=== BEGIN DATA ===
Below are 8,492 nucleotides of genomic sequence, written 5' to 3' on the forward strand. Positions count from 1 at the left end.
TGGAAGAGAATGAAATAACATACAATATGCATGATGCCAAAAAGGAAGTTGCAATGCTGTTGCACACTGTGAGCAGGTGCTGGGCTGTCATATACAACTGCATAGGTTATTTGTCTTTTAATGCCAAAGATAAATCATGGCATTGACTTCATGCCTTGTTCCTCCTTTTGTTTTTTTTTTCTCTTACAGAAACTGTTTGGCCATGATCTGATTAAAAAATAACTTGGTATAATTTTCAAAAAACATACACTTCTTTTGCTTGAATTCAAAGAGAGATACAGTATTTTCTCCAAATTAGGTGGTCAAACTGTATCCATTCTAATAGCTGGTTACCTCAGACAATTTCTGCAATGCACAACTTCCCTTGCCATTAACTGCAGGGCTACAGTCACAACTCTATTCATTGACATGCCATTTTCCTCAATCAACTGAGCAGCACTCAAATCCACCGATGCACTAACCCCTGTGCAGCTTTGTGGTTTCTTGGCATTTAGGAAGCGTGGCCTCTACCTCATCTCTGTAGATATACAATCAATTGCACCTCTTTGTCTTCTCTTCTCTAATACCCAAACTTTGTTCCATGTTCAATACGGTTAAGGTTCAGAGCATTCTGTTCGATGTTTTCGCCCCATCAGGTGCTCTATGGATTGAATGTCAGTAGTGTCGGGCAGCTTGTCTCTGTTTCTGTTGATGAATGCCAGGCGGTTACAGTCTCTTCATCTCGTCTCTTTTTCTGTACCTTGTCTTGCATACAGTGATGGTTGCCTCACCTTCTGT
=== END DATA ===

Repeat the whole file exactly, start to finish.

Below are 8,492 nucleotides of genomic sequence, written 5' to 3' on the forward strand. Positions count from 1 at the left end.
TGGAAGAGAATGAAATAACATACAATATGCATGATGCCAAAAAGGAAGTTGCAATGCTGTTGCACACTGTGAGCAGGTGCTGGGCTGTCATATACAACTGCATAGGTTATTTGTCTTTTAATGCCAAAGATAAATCATGGCATTGACTTCATGCCTTGTTCCTCCTTTTGTTTTTTTTTTCTCTTACAGAAACTGTTTGGCCATGATCTGATTAAAAAATAACTTGGTATAATTTTCAAAAAACATACACTTCTTTTGCTTGAATTCAAAGAGAGATACAGTATTTTCTCCAAATTAGGTGGTCAAACTGTATCCATTCTAATAGCTGGTTACCTCAGACAATTTCTGCAATGCACAACTTCCCTTGCCATTAACTGCAGGGCTACAGTCACAACTCTATTCATTGACATGCCATTTTCCTCAATCAACTGAGCAGCACTCAAATCCACCGATGCACTAACCCCTGTGCAGCTTTGTGGTTTCTTGGCATTTAGGAAGCGTGGCCTCTACCTCATCTCTGTAGATATACAATCAATTGCACCTCTTTGTCTTCTCTTCTCTAATACCCAAACTTTGTTCCATGTTCAATACGGTTAAGGTTCAGAGCATTCTGTTCGATGTTTTCGCCCCATCAGGTGCTCTATGGATTGAATGTCAGTAGTGTCGGGCAGCTTGTCTCTGTTTCTGTTGATGAATGCCAGGCGGTTACAGTCTCTTCATCTCGTCTCTTTTTCTGTACCTTGTCTTGCATACAGTGATGGTTGCCTCACCTTCTGT